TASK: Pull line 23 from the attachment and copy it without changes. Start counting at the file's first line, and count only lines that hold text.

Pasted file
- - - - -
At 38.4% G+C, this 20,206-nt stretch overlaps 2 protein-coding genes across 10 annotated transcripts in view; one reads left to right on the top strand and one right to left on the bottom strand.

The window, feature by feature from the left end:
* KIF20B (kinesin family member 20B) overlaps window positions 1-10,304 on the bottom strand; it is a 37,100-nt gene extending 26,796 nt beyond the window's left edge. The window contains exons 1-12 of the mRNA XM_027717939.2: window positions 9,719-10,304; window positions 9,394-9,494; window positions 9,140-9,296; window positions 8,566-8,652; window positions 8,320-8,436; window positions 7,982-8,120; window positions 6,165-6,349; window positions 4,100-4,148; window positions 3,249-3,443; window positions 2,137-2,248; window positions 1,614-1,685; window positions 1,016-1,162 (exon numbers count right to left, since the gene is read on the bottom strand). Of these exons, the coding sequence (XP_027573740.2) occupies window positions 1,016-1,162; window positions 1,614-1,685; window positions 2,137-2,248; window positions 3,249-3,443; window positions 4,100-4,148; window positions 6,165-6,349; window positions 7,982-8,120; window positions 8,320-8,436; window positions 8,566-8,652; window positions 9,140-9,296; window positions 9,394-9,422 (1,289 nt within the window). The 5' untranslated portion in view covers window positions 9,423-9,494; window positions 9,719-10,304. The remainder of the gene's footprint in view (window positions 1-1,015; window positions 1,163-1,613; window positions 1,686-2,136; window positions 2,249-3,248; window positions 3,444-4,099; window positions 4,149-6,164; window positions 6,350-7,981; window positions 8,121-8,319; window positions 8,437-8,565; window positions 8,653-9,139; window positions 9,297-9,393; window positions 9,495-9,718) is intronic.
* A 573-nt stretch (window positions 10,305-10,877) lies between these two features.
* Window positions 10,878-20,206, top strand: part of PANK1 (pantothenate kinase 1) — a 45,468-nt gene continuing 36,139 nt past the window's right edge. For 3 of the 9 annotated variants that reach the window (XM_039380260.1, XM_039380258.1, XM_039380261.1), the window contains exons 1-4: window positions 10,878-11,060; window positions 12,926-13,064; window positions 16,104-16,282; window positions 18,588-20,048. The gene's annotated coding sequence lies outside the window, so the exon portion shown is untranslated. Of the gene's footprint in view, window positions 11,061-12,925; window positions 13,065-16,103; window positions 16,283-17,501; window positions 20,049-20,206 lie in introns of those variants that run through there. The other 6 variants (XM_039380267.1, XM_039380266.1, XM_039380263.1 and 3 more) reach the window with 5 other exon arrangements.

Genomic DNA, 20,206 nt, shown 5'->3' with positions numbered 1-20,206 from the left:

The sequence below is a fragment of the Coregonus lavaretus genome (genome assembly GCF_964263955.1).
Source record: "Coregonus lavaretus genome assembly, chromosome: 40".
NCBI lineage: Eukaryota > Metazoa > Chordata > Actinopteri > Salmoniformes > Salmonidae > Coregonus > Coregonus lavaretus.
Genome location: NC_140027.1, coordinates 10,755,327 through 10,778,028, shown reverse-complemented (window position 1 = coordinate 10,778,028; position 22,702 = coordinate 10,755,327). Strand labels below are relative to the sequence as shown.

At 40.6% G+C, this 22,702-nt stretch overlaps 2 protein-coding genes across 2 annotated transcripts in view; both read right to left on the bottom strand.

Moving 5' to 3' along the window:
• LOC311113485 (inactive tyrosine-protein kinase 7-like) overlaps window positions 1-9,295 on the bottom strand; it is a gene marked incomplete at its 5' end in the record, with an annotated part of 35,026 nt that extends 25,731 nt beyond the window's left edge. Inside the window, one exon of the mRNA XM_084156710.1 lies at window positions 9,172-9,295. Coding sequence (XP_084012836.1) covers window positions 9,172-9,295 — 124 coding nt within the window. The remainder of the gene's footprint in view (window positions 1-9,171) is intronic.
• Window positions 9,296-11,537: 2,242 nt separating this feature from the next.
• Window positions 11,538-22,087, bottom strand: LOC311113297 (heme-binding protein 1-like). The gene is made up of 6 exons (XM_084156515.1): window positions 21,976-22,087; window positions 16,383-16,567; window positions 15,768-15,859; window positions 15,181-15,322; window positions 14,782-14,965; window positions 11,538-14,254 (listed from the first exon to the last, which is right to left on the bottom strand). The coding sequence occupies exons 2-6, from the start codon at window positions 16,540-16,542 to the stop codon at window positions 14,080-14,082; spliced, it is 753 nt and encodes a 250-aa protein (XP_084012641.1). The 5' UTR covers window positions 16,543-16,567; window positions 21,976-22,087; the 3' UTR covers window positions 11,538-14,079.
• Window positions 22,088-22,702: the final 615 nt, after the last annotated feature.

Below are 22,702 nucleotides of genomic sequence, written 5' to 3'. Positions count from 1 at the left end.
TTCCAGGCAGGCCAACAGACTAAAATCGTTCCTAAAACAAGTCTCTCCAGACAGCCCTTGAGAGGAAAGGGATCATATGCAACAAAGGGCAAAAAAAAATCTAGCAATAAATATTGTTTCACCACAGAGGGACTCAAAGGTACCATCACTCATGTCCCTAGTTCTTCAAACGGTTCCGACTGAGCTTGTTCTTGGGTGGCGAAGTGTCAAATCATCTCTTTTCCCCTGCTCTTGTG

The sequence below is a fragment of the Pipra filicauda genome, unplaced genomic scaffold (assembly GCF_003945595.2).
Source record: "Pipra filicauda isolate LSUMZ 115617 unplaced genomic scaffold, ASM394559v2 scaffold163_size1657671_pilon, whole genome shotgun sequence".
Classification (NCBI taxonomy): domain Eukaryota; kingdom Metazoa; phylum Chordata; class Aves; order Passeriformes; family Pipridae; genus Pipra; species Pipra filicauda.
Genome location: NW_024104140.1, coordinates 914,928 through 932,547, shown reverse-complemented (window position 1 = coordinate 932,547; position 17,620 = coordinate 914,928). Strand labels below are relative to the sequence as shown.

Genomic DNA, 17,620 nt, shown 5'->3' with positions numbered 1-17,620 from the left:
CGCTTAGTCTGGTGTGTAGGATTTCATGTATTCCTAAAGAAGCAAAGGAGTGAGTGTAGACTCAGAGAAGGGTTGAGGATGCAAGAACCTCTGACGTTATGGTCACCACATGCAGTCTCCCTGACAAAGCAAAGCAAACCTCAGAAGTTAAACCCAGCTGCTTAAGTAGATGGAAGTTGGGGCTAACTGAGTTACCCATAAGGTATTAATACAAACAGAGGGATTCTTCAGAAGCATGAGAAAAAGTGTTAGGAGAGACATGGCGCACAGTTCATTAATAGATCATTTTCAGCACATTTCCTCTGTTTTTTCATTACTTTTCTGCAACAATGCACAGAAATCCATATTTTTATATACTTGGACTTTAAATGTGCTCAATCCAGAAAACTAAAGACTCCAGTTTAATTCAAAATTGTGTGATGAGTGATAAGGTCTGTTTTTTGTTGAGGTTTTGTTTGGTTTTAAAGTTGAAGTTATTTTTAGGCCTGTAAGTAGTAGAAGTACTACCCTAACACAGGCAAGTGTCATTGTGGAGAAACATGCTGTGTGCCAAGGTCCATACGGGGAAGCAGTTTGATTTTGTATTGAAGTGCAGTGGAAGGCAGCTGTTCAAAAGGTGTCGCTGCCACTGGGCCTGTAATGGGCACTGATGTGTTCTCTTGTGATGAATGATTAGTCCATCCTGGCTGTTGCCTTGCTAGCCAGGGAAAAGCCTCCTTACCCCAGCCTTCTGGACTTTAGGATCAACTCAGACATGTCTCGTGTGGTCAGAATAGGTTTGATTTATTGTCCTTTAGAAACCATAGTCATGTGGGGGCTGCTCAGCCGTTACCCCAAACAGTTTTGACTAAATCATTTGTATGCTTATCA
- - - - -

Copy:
Genomic DNA, 17,620 nt, shown 5'->3' with positions numbered 1-17,620 from the left: